Poetry Sunday: America by Claude McKay

Claude McKay was a Jamaican writer who moved to the United States in 1912. He was a prominent and influential voice in the literary movement known as the Harlem Renaissance. In 1921, he wrote this poem expressing his feelings about America. I think many of us can appreciate and empathize with those feelings. I am particularly affected by that last stanza:

Darkly I gaze into the days ahead,
And see her might and granite wonders there,
Beneath the touch of Time’s unerring hand,
Like priceless treasures sinking in the sand.

Often the days ahead appear particularly dark just now and we may feel that we are sinking, but perhaps it really is darkest before the dawn. Here's hoping...


America

by Claude McKay

Although she feeds me bread of bitterness,
And sinks into my throat her tiger’s tooth,
Stealing my breath of life, I will confess
I love this cultured hell that tests my youth.
Her vigor flows like tides into my blood,
Giving me strength erect against her hate,
Her bigness sweeps my being like a flood.
Yet, as a rebel fronts a king in state,
I stand within her walls with not a shred
Of terror, malice, not a word of jeer.
Darkly I gaze into the days ahead,
And see her might and granite wonders there,
Beneath the touch of Time’s unerring hand,
Like priceless treasures sinking in the sand.

Comments

  1. I have serious doubts that it is the darkest before the dawn. I think that America is spiralling into decline and when a great democracy can only offer its people a choice between Joe Biden and Donald Trump it speaks of malaise writ large. Out of 330 millions of Americans this is the best you can do? I highly recommend "America, The Farewell Tour" by Chris Hedges.

    ReplyDelete
    Replies
    1. You could be right, but I wouldn't write us off just yet, any more than Claude McKay would.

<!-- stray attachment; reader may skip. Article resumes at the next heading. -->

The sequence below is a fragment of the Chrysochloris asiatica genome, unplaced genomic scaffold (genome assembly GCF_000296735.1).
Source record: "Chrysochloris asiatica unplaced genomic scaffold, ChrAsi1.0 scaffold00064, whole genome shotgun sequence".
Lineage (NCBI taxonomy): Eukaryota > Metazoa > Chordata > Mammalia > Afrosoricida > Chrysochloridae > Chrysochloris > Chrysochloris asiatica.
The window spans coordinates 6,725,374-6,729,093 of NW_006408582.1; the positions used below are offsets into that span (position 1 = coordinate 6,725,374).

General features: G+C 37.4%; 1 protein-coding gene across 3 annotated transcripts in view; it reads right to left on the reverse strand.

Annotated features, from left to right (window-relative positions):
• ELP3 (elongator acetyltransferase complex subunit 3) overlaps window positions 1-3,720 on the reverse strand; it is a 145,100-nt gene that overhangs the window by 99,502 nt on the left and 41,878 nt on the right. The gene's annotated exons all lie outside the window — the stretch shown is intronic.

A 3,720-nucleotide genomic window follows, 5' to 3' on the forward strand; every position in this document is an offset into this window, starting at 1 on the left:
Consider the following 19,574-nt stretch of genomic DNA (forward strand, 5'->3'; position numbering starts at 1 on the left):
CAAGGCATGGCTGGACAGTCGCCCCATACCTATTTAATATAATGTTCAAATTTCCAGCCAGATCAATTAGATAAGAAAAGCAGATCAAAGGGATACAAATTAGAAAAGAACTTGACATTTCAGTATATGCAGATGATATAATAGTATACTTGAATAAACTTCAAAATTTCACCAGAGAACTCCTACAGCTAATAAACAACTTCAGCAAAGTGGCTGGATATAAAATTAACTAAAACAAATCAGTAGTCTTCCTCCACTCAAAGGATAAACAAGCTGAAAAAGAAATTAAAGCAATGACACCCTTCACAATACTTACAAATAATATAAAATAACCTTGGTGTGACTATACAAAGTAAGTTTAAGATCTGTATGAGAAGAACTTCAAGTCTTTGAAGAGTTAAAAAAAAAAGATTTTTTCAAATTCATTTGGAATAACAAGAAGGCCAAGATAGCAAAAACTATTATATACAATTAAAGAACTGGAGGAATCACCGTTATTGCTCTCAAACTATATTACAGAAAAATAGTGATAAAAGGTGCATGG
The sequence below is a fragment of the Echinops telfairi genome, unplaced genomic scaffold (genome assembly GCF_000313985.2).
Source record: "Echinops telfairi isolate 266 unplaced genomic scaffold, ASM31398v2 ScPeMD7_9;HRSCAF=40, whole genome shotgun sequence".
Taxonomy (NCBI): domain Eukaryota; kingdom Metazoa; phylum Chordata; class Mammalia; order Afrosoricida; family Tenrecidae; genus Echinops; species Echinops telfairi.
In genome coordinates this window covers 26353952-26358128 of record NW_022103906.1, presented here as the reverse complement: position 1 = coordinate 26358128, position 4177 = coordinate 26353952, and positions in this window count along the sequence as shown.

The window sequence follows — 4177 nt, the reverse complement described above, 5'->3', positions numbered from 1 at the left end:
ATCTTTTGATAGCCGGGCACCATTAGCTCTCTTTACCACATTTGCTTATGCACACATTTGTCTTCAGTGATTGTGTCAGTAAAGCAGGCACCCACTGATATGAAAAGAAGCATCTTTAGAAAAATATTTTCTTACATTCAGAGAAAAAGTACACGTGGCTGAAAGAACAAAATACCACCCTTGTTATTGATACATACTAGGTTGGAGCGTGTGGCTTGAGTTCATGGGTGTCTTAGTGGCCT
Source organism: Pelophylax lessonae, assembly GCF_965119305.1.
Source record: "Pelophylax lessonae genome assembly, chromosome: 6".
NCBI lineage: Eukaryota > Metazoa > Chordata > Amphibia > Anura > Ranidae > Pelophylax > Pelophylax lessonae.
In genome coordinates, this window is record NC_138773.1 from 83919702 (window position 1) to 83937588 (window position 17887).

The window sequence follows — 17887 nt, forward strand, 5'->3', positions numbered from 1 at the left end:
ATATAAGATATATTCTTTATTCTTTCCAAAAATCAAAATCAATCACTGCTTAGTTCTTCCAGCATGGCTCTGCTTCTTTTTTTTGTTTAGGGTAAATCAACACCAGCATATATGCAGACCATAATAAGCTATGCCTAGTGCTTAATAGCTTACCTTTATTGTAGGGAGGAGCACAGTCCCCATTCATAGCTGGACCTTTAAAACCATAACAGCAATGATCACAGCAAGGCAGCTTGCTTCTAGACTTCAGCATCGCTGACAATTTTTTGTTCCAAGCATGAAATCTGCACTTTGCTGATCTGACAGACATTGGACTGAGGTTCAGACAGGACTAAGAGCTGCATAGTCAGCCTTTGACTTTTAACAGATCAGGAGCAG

Delete
  2. Excellent choice. I am currently reading a biography of James Baldwin, perhaps our most eloquent writer to the condition of racism in America. Last night I started my first book by Octavia Butler, whom I have been meaning to read for years. How long, oh Lord?

    ReplyDelete
    Replies
    1. Baldwin certainly saw this country clearly for what it is as well as what it aspires to be. I've enjoyed all the books by Butler that I have read. Maybe I'll get to more of them one of these days...

      Delete
  3. What if Claude McKay had been able to see into the future - this is the first of his works I've read. I read James Baldwin in college, which was too many years ago, and I don't remember any of it. I'm more familiar with Octavia Butler's SF works than her dystopian literature, but I have read part of her Parable of the Sower. It was so painful I had to stop. She was an excellent writer who died too young.

    ReplyDelete
    Replies
    1. Perhaps he did have some inkling of the future which may have been the impetus for this poem. It's been years since I read Baldwin as well. There seems to be renewed interest in his work just now and that is a good thing. I agree that the Parable books make for intense reading. I think I would find them hard to read at this moment.

      Delete

Post a Comment

Popular posts from this blog

Poetry Sunday: Excerpt from The Cure at Troy by Seamus Heaney

Open Season (Joe Pickett #1) by C.J. Box - A review

Poetry Sunday: Invitation by Mary Oliver